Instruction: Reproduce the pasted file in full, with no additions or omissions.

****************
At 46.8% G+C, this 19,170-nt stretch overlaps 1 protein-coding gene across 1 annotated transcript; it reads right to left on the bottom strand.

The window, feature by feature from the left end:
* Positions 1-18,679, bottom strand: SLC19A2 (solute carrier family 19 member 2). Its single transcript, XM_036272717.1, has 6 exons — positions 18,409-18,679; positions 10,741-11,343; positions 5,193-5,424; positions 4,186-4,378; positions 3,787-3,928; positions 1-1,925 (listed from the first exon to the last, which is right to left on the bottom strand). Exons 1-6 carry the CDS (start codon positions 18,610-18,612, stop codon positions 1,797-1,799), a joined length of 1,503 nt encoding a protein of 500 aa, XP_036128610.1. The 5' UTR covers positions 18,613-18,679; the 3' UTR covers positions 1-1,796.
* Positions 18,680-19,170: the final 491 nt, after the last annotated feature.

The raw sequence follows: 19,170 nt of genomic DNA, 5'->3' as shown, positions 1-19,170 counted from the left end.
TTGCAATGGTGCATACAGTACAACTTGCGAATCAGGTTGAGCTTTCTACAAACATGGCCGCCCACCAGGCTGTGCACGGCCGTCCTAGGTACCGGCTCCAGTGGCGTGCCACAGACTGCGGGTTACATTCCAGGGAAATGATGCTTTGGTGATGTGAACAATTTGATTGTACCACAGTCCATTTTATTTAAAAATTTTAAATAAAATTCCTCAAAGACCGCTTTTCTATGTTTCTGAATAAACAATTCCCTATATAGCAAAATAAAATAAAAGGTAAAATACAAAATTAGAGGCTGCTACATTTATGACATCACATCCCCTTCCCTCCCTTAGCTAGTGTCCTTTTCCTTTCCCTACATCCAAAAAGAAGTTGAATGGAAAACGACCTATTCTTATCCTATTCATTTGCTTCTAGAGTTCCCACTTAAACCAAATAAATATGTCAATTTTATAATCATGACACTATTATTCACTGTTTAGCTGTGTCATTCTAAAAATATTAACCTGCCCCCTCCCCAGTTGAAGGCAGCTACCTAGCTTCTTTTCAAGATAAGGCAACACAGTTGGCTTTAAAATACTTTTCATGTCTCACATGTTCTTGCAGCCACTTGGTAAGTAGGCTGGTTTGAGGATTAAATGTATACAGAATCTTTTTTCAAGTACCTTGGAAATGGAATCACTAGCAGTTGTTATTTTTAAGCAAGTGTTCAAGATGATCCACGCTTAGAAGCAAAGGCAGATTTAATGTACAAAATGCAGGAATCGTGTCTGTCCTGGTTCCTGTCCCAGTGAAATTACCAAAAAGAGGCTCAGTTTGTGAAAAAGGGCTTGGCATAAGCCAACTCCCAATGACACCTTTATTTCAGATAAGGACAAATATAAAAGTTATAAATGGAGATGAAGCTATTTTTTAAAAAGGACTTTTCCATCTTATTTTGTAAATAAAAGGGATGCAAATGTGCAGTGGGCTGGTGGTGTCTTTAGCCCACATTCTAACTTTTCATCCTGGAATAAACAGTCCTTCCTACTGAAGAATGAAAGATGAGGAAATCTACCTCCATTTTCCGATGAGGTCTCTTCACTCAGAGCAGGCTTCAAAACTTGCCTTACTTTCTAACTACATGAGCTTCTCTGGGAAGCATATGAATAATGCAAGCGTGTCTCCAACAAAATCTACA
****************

At 46.8% G+C, this 19,170-nt stretch overlaps 1 protein-coding gene across 1 annotated transcript; it reads right to left on the bottom strand.

The window, feature by feature from the left end:
* Positions 1-18,679, bottom strand: SLC19A2 (solute carrier family 19 member 2). Its single transcript, XM_036272717.1, has 6 exons — positions 18,409-18,679; positions 10,741-11,343; positions 5,193-5,424; positions 4,186-4,378; positions 3,787-3,928; positions 1-1,925 (listed from the first exon to the last, which is right to left on the bottom strand). Exons 1-6 carry the CDS (start codon positions 18,610-18,612, stop codon positions 1,797-1,799), a joined length of 1,503 nt encoding a protein of 500 aa, XP_036128610.1. The 5' UTR covers positions 18,613-18,679; the 3' UTR covers positions 1-1,796.
* Positions 18,680-19,170: the final 491 nt, after the last annotated feature.

The raw sequence follows: 19,170 nt of genomic DNA, 5'->3' as shown, positions 1-19,170 counted from the left end.
TTGCAATGGTGCATACAGTACAACTTGCGAATCAGGTTGAGCTTTCTACAAACATGGCCGCCCACCAGGCTGTGCACGGCCGTCCTAGGTACCGGCTCCAGTGGCGTGCCACAGACTGCGGGTTACATTCCAGGGAAATGATGCTTTGGTGATGTGAACAATTTGATTGTACCACAGTCCATTTTATTTAAAAATTTTAAATAAAATTCCTCAAAGACCGCTTTTCTATGTTTCTGAATAAACAATTCCCTATATAGCAAAATAAAATAAAAGGTAAAATACAAAATTAGAGGCTGCTACATTTATGACATCACATCCCCTTCCCTCCCTTAGCTAGTGTCCTTTTCCTTTCCCTACATCCAAAAAGAAGTTGAATGGAAAACGACCTATTCTTATCCTATTCATTTGCTTCTAGAGTTCCCACTTAAACCAAATAAATATGTCAATTTTATAATCATGACACTATTATTCACTGTTTAGCTGTGTCATTCTAAAAATATTAACCTGCCCCCTCCCCAGTTGAAGGCAGCTACCTAGCTTCTTTTCAAGATAAGGCAACACAGTTGGCTTTAAAATACTTTTCATGTCTCACATGTTCTTGCAGCCACTTGGTAAGTAGGCTGGTTTGAGGATTAAATGTATACAGAATCTTTTTTCAAGTACCTTGGAAATGGAATCACTAGCAGTTGTTATTTTTAAGCAAGTGTTCAAGATGATCCACGCTTAGAAGCAAAGGCAGATTTAATGTACAAAATGCAGGAATCGTGTCTGTCCTGGTTCCTGTCCCAGTGAAATTACCAAAAAGAGGCTCAGTTTGTGAAAAAGGGCTTGGCATAAGCCAACTCCCAATGACACCTTTATTTCAGATAAGGACAAATATAAAAGTTATAAATGGAGATGAAGCTATTTTTTAAAAAGGACTTTTCCATCTTATTTTGTAAATAAAAGGGATGCAAATGTGCAGTGGGCTGGTGGTGTCTTTAGCCCACATTCTAACTTTTCATCCTGGAATAAACAGTCCTTCCTACTGAAGAATGAAAGATGAGGAAATCTACCTCCATTTTCCGATGAGGTCTCTTCACTCAGAGCAGGCTTCAAAACTTGCCTTACTTTCTAACTACATGAGCTTCTCTGGGAAGCATATGAATAATGCAAGCGTGTCTCCAACAAAATCTACA